The live stream on iTunes came as a welcome, but nerve-wracking, surprise. What if it’s not good. What if it’s mind-numbingly awful. What if it’s — somehow, worse yet — simply mediocre.
I needn’t have worried. It nearly (nearly) made me cry — because it’s so good. It’s so, so good.
Awhile back I made a request of the universe, that Bowie would release a sequel to Earthling. After hearing the first couple of tracks, I thought — he’s done us one better. He’s given us a sequel to Low. But after hearing the record through, it’s obvious that this record is a sequel to nothing; it’s ballsy, expansive, and somehow — despite being a stand-alone, unique new record — sounds like authentic Bowie. It’s “real” Bowie, if that’s something you can even define or encapsulate.
(Despite the fact that the new album is now available — in streaming form — for me, this blog still goes on until March 11. I’m not done with this yet, and I don’t want to be.)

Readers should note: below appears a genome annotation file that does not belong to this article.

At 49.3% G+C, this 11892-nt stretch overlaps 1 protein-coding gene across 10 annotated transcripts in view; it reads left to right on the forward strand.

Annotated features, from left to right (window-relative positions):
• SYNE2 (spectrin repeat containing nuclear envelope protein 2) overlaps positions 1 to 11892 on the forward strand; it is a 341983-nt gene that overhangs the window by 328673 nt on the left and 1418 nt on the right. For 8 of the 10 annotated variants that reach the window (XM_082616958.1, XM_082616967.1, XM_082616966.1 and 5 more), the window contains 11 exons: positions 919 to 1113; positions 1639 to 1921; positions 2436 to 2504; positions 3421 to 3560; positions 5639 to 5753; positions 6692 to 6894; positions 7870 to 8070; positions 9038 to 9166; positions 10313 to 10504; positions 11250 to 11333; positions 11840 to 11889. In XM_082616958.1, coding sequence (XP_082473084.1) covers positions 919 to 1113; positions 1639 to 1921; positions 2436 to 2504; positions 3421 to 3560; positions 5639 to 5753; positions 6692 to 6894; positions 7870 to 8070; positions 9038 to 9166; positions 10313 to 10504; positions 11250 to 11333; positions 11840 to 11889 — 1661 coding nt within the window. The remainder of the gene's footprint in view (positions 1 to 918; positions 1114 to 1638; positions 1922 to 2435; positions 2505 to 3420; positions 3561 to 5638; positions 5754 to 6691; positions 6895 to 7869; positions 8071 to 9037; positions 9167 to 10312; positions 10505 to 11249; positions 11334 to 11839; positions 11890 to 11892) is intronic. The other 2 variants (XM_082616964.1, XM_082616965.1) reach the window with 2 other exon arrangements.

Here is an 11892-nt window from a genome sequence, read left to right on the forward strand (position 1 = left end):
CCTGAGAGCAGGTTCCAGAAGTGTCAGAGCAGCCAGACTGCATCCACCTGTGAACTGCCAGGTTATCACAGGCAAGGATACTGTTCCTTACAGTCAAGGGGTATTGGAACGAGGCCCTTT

Always Crashing In The Same Car is apparently (apparently) about repeating the same mistakes, over and over. And it’s apparently (apparently) about Bowie’s struggle with addiction.
I have a strange experience, now, listening to this song. I keep seeing the image in my head, not of 1977 Bowie, but of 1997 Bowie. That could be a simple result of my deep affinity for this period of Bowie music (Outside the exception), or it could link somehow to the sound of his voice, plain and distinctly Bowie, that just falls neatly into who he purported to be in 1997: 50 but still relevant, a veteran but still edgy.
When I first decided to post about this song, I wanted to connect it to Slaughterhouse Five. Billy Pilgrim has come unstuck in time; this keeps going through my head when I hear this tune. It exists in some box in 1977, but somehow, chases Bowie through the eras.
(It’s The Next Day, a new day, and he’s not quite dying… I love, I love, I love…)